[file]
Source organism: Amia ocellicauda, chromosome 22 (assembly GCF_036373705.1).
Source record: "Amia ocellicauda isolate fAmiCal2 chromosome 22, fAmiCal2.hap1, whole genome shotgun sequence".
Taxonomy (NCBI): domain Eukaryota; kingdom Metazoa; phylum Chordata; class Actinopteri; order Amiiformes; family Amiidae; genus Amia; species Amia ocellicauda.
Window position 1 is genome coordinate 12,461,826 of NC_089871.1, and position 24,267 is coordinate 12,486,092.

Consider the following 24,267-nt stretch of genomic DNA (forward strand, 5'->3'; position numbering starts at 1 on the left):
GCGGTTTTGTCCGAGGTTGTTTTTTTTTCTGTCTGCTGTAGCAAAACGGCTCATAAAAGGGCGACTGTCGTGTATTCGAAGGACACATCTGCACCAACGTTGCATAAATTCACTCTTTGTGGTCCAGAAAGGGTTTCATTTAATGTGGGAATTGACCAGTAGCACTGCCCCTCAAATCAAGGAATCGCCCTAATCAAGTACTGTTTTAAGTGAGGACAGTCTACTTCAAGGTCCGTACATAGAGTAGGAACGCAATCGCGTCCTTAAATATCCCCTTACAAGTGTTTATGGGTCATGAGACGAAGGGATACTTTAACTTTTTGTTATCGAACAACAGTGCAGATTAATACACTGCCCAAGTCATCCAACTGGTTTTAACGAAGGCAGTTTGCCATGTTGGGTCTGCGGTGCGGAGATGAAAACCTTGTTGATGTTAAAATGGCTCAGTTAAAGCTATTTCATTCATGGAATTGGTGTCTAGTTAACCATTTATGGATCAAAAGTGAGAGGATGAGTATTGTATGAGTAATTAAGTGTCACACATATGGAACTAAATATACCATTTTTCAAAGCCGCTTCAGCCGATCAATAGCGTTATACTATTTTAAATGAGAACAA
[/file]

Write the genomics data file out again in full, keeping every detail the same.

Source organism: Amia ocellicauda, chromosome 22 (assembly GCF_036373705.1).
Source record: "Amia ocellicauda isolate fAmiCal2 chromosome 22, fAmiCal2.hap1, whole genome shotgun sequence".
Taxonomy (NCBI): domain Eukaryota; kingdom Metazoa; phylum Chordata; class Actinopteri; order Amiiformes; family Amiidae; genus Amia; species Amia ocellicauda.
Window position 1 is genome coordinate 12,461,826 of NC_089871.1, and position 24,267 is coordinate 12,486,092.

Consider the following 24,267-nt stretch of genomic DNA (forward strand, 5'->3'; position numbering starts at 1 on the left):
GCGGTTTTGTCCGAGGTTGTTTTTTTTTCTGTCTGCTGTAGCAAAACGGCTCATAAAAGGGCGACTGTCGTGTATTCGAAGGACACATCTGCACCAACGTTGCATAAATTCACTCTTTGTGGTCCAGAAAGGGTTTCATTTAATGTGGGAATTGACCAGTAGCACTGCCCCTCAAATCAAGGAATCGCCCTAATCAAGTACTGTTTTAAGTGAGGACAGTCTACTTCAAGGTCCGTACATAGAGTAGGAACGCAATCGCGTCCTTAAATATCCCCTTACAAGTGTTTATGGGTCATGAGACGAAGGGATACTTTAACTTTTTGTTATCGAACAACAGTGCAGATTAATACACTGCCCAAGTCATCCAACTGGTTTTAACGAAGGCAGTTTGCCATGTTGGGTCTGCGGTGCGGAGATGAAAACCTTGTTGATGTTAAAATGGCTCAGTTAAAGCTATTTCATTCATGGAATTGGTGTCTAGTTAACCATTTATGGATCAAAAGTGAGAGGATGAGTATTGTATGAGTAATTAAGTGTCACACATATGGAACTAAATATACCATTTTTCAAAGCCGCTTCAGCCGATCAATAGCGTTATACTATTTTAAATGAGAACAA